Ironically, the old-new sponsorship approach--popular in the Golden Age of radio, from the 1920s-1950s--sprang from the station's H2 digital radio multicasts. According to Kelly Kibler, director of sales, the ad-free multicast programming arranged by veteran DJ Duane Doherty was so popular the station decided to take it to the main FM band. (Terrestrial digital multicasts use previously untapped "side bands" of single frequencies to multiply radio channels.) The only question: how to keep it mostly ad-free, thus maintaining its pirate-radio vibe?
"If an on-air personality can do anything they wanted, the No. 1 response is not playing commercials," Kibler says. "Commercials work, and commercials are great. But for this kind of thing, a sponsorship model is better." Kibler said the sponsorship deal made real partners of advertisers, which extends to the station's Web site ads. Sponsors also enjoy category exclusivity during airplay--for example, "just one beer, one airline, one car maker."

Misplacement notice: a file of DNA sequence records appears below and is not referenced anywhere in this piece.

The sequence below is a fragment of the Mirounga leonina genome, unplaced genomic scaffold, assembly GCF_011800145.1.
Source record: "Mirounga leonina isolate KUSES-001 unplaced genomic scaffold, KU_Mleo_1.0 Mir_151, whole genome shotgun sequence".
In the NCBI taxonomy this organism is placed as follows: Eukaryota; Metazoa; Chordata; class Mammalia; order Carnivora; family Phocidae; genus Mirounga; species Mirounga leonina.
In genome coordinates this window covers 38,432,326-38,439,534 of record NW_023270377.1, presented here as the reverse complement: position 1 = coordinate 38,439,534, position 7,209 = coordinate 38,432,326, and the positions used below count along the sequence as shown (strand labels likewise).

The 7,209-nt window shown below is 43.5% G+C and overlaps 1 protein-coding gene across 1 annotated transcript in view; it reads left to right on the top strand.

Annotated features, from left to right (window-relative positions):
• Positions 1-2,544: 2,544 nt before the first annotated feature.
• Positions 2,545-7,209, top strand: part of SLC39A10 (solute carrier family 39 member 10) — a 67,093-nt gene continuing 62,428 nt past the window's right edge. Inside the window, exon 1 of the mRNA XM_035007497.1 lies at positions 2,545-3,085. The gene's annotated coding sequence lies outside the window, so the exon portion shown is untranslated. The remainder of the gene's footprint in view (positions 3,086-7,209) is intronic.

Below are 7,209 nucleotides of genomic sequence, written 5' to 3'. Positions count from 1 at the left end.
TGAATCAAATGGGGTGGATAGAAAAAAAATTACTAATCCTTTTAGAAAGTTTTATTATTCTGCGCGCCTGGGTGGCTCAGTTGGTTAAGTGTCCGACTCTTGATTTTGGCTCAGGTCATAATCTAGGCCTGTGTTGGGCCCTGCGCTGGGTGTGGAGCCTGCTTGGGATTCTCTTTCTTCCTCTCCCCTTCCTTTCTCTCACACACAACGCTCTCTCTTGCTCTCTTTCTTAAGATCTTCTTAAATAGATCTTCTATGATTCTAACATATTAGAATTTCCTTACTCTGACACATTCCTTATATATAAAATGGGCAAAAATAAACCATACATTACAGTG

Although the format may look like an extension of Clear Channel Radio's company-wide "Less Is More" initiative, Kibler said it's the brainchild of 92.5 alone. Depending on the advertiser and audience response--which has so far been favorable--Kibler is hopeful the idea will appeal to Clear Channel executives and propagate to other stations.
"Every agency is asking for something new, for a way to stand out from the clutter," she says. "And if you want to stand out, this is the way."